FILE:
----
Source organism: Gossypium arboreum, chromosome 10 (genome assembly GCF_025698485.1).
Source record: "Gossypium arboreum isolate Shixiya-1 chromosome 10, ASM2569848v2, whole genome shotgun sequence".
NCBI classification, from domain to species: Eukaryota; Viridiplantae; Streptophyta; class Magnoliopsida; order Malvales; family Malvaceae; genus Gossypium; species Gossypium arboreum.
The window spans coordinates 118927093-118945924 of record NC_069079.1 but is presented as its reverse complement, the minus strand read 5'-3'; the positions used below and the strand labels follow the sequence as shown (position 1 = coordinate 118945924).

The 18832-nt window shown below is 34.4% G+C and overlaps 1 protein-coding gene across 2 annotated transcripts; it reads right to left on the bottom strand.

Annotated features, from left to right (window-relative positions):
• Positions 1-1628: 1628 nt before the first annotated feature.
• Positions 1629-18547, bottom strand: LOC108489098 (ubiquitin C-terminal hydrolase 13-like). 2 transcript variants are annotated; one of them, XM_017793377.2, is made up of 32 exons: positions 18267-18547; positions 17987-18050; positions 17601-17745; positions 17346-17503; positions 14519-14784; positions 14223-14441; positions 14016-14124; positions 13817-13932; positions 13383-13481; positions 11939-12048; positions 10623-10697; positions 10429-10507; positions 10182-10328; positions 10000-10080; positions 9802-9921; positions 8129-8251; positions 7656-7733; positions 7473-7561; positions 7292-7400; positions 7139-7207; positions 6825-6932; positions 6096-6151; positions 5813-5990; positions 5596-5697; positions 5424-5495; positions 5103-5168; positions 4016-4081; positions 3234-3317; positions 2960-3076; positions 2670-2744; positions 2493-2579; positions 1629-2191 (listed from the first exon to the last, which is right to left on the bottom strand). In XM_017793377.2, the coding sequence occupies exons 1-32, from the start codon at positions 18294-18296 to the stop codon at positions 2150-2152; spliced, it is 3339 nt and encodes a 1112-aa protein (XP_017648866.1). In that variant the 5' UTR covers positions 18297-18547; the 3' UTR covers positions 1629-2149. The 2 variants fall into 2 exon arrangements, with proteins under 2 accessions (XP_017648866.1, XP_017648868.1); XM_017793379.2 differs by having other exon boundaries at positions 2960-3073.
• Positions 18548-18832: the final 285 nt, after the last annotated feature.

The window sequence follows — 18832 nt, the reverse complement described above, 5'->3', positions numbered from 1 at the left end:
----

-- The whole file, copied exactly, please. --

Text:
Source organism: Gossypium arboreum, chromosome 10 (genome assembly GCF_025698485.1).
Source record: "Gossypium arboreum isolate Shixiya-1 chromosome 10, ASM2569848v2, whole genome shotgun sequence".
NCBI classification, from domain to species: Eukaryota; Viridiplantae; Streptophyta; class Magnoliopsida; order Malvales; family Malvaceae; genus Gossypium; species Gossypium arboreum.
The window spans coordinates 118927093-118945924 of record NC_069079.1 but is presented as its reverse complement, the minus strand read 5'-3'; the positions used below and the strand labels follow the sequence as shown (position 1 = coordinate 118945924).

The 18832-nt window shown below is 34.4% G+C and overlaps 1 protein-coding gene across 2 annotated transcripts; it reads right to left on the bottom strand.

Annotated features, from left to right (window-relative positions):
• Positions 1-1628: 1628 nt before the first annotated feature.
• Positions 1629-18547, bottom strand: LOC108489098 (ubiquitin C-terminal hydrolase 13-like). 2 transcript variants are annotated; one of them, XM_017793377.2, is made up of 32 exons: positions 18267-18547; positions 17987-18050; positions 17601-17745; positions 17346-17503; positions 14519-14784; positions 14223-14441; positions 14016-14124; positions 13817-13932; positions 13383-13481; positions 11939-12048; positions 10623-10697; positions 10429-10507; positions 10182-10328; positions 10000-10080; positions 9802-9921; positions 8129-8251; positions 7656-7733; positions 7473-7561; positions 7292-7400; positions 7139-7207; positions 6825-6932; positions 6096-6151; positions 5813-5990; positions 5596-5697; positions 5424-5495; positions 5103-5168; positions 4016-4081; positions 3234-3317; positions 2960-3076; positions 2670-2744; positions 2493-2579; positions 1629-2191 (listed from the first exon to the last, which is right to left on the bottom strand). In XM_017793377.2, the coding sequence occupies exons 1-32, from the start codon at positions 18294-18296 to the stop codon at positions 2150-2152; spliced, it is 3339 nt and encodes a 1112-aa protein (XP_017648866.1). In that variant the 5' UTR covers positions 18297-18547; the 3' UTR covers positions 1629-2149. The 2 variants fall into 2 exon arrangements, with proteins under 2 accessions (XP_017648866.1, XP_017648868.1); XM_017793379.2 differs by having other exon boundaries at positions 2960-3073.
• Positions 18548-18832: the final 285 nt, after the last annotated feature.

The window sequence follows — 18832 nt, the reverse complement described above, 5'->3', positions numbered from 1 at the left end: